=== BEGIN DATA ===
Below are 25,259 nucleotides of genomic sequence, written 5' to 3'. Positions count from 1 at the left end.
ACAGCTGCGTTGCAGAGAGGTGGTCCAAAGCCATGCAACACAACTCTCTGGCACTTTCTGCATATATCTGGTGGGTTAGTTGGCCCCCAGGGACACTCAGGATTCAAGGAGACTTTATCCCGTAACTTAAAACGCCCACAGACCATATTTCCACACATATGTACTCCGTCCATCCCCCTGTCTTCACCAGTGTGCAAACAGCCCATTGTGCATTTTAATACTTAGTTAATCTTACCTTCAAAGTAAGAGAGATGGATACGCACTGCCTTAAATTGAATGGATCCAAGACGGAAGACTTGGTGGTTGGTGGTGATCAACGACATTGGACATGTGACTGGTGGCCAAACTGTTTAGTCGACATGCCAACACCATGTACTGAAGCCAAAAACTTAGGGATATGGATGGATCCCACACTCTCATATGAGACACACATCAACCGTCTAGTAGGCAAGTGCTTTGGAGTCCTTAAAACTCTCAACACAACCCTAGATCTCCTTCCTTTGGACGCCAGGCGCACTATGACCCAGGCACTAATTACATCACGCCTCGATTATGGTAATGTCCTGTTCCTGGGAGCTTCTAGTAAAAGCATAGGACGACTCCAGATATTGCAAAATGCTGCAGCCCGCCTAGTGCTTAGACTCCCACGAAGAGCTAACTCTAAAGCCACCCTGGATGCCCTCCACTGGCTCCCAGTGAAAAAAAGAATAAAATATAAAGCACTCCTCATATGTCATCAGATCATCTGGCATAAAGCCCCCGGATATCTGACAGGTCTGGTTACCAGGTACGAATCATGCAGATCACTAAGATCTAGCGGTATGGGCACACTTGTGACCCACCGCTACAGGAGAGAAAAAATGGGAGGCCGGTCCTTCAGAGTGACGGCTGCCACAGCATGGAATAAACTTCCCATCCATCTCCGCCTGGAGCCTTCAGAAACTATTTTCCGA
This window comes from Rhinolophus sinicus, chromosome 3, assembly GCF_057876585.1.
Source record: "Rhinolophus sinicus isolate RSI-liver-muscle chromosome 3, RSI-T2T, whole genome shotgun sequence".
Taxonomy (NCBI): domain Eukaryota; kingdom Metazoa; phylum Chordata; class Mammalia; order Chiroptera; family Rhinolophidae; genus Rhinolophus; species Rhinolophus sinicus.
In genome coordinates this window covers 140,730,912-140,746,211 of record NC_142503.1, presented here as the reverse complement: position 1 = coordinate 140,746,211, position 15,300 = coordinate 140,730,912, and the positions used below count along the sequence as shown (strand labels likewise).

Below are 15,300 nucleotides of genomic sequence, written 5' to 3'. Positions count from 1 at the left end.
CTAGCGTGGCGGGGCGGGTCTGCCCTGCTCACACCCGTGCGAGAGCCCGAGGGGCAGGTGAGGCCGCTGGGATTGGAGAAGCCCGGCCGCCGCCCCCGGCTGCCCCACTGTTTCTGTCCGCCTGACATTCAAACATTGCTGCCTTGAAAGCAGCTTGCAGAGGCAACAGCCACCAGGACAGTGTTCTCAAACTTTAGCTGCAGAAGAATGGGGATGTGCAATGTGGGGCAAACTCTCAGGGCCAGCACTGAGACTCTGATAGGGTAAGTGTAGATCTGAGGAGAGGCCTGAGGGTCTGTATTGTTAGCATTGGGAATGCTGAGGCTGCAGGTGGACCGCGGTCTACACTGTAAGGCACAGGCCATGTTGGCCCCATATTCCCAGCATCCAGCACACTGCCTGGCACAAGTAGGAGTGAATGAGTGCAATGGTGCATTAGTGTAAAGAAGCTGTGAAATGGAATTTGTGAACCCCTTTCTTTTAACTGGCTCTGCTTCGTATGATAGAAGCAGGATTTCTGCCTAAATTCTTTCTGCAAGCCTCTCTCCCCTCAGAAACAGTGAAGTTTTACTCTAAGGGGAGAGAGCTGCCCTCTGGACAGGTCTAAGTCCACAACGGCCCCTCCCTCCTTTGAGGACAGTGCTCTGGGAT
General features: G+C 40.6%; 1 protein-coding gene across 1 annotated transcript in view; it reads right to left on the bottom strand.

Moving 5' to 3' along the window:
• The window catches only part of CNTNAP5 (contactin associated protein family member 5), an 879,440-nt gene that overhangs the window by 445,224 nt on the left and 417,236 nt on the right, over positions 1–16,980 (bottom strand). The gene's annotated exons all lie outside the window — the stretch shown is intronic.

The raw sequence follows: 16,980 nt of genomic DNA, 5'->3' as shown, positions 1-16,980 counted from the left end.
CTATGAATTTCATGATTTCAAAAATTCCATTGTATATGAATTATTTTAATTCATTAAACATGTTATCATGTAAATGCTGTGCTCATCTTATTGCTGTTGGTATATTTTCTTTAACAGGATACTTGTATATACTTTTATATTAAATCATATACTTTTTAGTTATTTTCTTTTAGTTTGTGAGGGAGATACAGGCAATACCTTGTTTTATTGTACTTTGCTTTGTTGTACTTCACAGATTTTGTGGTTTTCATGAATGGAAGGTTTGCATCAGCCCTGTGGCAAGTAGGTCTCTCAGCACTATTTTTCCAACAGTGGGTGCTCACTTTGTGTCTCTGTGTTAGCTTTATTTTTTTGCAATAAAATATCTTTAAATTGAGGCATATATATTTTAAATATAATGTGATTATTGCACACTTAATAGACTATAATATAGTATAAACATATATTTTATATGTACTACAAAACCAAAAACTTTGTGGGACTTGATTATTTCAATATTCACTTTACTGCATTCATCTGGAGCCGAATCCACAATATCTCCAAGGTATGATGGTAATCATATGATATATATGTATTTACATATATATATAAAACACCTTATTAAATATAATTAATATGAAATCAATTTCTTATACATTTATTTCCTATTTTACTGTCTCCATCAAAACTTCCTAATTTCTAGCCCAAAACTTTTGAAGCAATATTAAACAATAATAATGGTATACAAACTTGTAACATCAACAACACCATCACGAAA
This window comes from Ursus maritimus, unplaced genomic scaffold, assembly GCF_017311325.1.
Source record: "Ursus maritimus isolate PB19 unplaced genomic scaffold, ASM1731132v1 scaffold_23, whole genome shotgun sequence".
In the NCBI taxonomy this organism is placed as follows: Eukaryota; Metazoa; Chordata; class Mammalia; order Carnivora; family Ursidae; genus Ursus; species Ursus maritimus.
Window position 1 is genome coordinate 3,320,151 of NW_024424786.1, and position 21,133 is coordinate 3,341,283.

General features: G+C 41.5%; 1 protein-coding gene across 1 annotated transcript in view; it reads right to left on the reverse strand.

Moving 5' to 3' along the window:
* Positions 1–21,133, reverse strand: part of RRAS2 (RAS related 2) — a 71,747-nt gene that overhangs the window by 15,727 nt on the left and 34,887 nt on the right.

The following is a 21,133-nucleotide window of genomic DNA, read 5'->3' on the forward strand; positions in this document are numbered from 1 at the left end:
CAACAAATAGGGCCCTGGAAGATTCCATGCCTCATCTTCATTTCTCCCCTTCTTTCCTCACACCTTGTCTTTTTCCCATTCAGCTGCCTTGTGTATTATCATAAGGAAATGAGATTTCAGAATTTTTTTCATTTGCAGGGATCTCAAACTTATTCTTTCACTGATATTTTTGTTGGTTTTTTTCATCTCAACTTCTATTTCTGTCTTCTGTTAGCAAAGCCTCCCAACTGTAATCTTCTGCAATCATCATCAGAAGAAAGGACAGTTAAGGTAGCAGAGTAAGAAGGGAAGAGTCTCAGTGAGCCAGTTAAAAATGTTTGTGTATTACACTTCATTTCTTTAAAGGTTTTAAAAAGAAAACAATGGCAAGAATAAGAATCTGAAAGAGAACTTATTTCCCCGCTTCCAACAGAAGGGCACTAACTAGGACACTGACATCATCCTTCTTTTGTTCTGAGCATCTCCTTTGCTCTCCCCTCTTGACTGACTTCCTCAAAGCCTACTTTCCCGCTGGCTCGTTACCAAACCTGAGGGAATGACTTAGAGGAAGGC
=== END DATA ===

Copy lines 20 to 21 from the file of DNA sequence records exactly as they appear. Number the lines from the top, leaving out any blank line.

* Positions 1–21,133, reverse strand: part of RRAS2 (RAS related 2) — a 71,747-nt gene that overhangs the window by 15,727 nt on the left and 34,887 nt on the right.

The following is a 21,133-nucleotide window of genomic DNA, read 5'->3' on the forward strand; positions in this document are numbered from 1 at the left end: